Factoring offers you quick cash, but it comes at a steep price.
The brochures and Web site banners shout "speed cash flow" and "turn claims into cash." But what's really for sale? Often, these pitches come from so-called factoring companies that want to buy your accounts receivables.
Factoring companies are willing pay you cash up front in exchange for your A/R -- typically about 75 percent of its value. The factor keeps what it collects from your initial batch of accounts, and advances you money on new accounts as you send them -- but it will subtract from your advances its 25 percent cut, plus interest and fees on late or unpaid accounts. Most factors will accept only your most collectible A/R -- accounts that are less than 90 days old and owed to you by insurance companies, not patients.
Factoring offers you quick cash, but it comes at a steep price. After all, the factor is assuming the financial risk of collecting the A/R you couldn't. But for practices with questionable credit or dysfunctional billing operations, giving up 20 percent to 30 percent (or more) of the return on their most collectible claims in exchange for quick cash may be too tempting to pass up.
"Factoring is not an evil thing, yet I don't see a huge gain out of it for physician practices," says David Regan, vice president of physician practice services for Lehigh Valley Physician Business Services, a management services organization in northeastern Pennsylvania. "It makes more sense in a business where cash flow is very ebb and flow, up and down, and you need to smooth out the bumps."
In healthcare, factoring clients may include many temporary employment agencies, skilled nursing facilities, specialty clinics, or ancillary care providers. Sometimes new physicians starting their first practice use factoring for a year or two to get past the slow cash flow of a startup practice. Hospitals, where large outstanding account balances may go uncollected for months, may also want to sell their A/R to get cash sooner.
But those in the factoring industry say medical groups of all types are growing sources of new business.
"It's become more prevalent in the last five years, and not just for the cash-flow-challenged," says Fred Steinberg, executive vice president of Sun Capital HealthCare, a Boca Raton, Fla.-based factoring company.
"Physicians will use factoring for a variety of reasons," he says. "Sometimes, they are looking to grow their business, bring in some new equipment, finance a building, or some other growth."
Many practices turn to factoring as a short-term fix or quick fuel for growth. Most do not use it as a permanent financing source, says Joseph Spatola, president of Barclay and Associates, a Cherry Hill, N.J., company that brokers factoring deals.
"With some insurance companies taking 72 days to pay the physician, it isn't necessarily going to be someone in trouble who goes to factoring," Spatola explains. "It could be someone buying equipment or a new or fast-growing practice that needs some cash to support operations for a period of time."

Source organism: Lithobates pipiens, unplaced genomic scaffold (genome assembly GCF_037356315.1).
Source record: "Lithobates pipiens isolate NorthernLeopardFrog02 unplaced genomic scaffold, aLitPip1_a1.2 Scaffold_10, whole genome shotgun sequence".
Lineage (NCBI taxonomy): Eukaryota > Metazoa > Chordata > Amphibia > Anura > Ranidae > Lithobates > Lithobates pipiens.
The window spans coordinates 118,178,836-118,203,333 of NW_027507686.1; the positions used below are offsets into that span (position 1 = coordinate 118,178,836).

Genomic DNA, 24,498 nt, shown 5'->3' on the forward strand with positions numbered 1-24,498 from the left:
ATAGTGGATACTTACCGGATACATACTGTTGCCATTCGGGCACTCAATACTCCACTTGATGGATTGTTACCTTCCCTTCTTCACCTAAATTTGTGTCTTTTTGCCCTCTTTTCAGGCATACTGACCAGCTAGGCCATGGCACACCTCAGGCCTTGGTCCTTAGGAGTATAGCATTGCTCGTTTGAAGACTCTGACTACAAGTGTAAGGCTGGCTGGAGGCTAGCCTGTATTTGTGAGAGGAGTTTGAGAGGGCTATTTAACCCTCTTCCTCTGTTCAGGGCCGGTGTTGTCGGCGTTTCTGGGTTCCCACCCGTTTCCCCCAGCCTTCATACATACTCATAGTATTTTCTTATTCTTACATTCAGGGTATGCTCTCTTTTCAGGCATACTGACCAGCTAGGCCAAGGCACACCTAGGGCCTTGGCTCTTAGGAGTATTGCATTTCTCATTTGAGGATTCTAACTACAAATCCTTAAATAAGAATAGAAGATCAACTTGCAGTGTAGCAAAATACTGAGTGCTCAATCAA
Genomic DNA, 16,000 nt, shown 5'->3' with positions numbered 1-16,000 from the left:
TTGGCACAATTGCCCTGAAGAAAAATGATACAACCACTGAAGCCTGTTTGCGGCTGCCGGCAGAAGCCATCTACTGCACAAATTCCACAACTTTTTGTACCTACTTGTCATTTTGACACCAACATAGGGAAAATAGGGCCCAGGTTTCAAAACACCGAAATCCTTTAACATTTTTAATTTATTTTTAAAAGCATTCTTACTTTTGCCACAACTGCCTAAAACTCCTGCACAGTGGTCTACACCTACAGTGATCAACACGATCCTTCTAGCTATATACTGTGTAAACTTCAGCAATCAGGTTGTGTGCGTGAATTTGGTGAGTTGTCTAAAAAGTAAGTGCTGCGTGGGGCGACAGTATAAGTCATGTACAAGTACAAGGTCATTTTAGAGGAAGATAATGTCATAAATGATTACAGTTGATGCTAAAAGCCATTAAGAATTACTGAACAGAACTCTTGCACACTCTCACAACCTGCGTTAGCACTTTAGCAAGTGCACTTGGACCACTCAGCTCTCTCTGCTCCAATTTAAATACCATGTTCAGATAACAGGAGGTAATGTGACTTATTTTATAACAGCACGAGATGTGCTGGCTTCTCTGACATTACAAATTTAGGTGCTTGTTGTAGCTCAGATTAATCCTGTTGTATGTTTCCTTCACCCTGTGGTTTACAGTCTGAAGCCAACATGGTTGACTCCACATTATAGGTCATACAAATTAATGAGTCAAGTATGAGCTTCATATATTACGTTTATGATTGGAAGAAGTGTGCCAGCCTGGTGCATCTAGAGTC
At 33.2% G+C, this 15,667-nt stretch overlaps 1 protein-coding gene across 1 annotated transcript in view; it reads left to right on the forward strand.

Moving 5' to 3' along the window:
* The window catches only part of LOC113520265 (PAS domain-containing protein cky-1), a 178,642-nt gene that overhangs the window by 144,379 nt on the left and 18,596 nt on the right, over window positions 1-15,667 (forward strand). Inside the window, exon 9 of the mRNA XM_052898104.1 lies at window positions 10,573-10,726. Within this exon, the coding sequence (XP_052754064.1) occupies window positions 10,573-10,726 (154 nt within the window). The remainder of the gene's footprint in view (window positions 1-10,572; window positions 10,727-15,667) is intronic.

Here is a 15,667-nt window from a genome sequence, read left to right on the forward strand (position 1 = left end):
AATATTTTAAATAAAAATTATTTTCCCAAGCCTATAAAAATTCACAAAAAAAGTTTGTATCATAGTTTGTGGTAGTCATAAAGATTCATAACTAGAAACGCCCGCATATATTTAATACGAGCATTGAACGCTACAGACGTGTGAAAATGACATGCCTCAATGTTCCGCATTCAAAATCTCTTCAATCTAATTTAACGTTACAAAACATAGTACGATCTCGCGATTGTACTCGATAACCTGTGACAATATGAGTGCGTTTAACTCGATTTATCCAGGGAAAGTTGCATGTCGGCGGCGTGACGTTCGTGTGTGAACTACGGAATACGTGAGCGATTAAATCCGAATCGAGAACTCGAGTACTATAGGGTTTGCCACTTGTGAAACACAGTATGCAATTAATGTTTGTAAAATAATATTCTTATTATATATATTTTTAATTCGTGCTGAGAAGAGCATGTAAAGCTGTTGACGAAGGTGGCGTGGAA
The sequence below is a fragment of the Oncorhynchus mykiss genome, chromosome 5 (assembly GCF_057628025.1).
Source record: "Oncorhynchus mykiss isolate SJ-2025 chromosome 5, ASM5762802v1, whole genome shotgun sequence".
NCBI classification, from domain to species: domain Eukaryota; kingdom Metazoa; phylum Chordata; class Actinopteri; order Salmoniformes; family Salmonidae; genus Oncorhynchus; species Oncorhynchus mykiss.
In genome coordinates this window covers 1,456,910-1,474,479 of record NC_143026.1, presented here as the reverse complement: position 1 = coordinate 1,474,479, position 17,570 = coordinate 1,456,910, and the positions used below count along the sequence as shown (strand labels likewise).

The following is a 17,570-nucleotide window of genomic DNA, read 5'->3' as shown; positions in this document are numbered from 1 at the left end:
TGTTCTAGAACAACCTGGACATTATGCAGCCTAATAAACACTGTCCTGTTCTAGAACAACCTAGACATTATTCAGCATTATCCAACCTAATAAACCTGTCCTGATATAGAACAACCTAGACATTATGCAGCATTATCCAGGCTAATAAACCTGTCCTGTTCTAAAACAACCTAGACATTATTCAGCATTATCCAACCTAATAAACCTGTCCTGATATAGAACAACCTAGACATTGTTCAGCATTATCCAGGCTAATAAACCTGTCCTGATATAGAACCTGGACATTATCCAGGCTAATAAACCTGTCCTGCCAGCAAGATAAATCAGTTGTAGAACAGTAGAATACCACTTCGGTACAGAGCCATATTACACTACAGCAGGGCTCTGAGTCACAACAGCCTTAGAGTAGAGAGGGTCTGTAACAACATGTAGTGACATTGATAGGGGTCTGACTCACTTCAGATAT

Sometimes a physician will use factoring as he winds down his practice. But Paul Angotti, president of consulting firm Management Design, LLC in Monument, Colo., questions this idea, noting that the fixed costs of running a medical practice -- rent, utilities, insurance, etc. -- don't decline as the practice slows down. In fact, Angotti is wary of the whole idea of physician practices using factoring -- for any reason.
"Ultimately, the bigger problem is that the practice is not collecting what it should because of sloppy paperwork, undercoding, inefficient billing systems, outdated technology, and so on," Angotti says. "All those are things you can solve without selling accounts receivables at a discount."
How it works
If you decide to use factoring, expect the factor to ask for detailed information about your practice. Steinberg explains that a summary of aging accounts -- how much is due, from whom, and for how long -- will be the first report to review.
"Your practice management system can produce that in just a couple of minutes, and at that point we can determine if we want to move forward or not," he says. "As we move forward we'll have other requirements so we can figure the value of the accounts receivables to provide the necessary funding."
The factor will likely want to review your contracts with payers, and assess the stability of those payers. It may take four to six weeks to complete the entire application and approval process, he says.
"We need to know the value of what you actually have since we know you're not going to collect 100 percent of what you've charged," Steinberg says.
Expect a factor to either reject or substantially discount any A/R much older than 90 days. Payments owed by patients will also be tossed out of the deal by most factors. The average age of the remaining A/R helps determine the discount the factor will charge.
It also will help determine what percentage of A/R will be advanced for future claims, as well as the interest rate charged on funds you are advanced but which the factor has yet to collect.
Smaller customers may have to pay more -- or they might be left out altogether. Sun Capital's Steinberg explains that the company usually requires its healthcare customers to produce at least $100,000 a month in collectible claims. "That means they are probably billing closer to $200,000 a month, and I don't think a solo physician is going to be able to do that in most cases."
And that's the problem that factoring poses to some of the groups that might need it the most, says Dennis Mock, president of Medical Business Bureau in Park Ridge, Ill.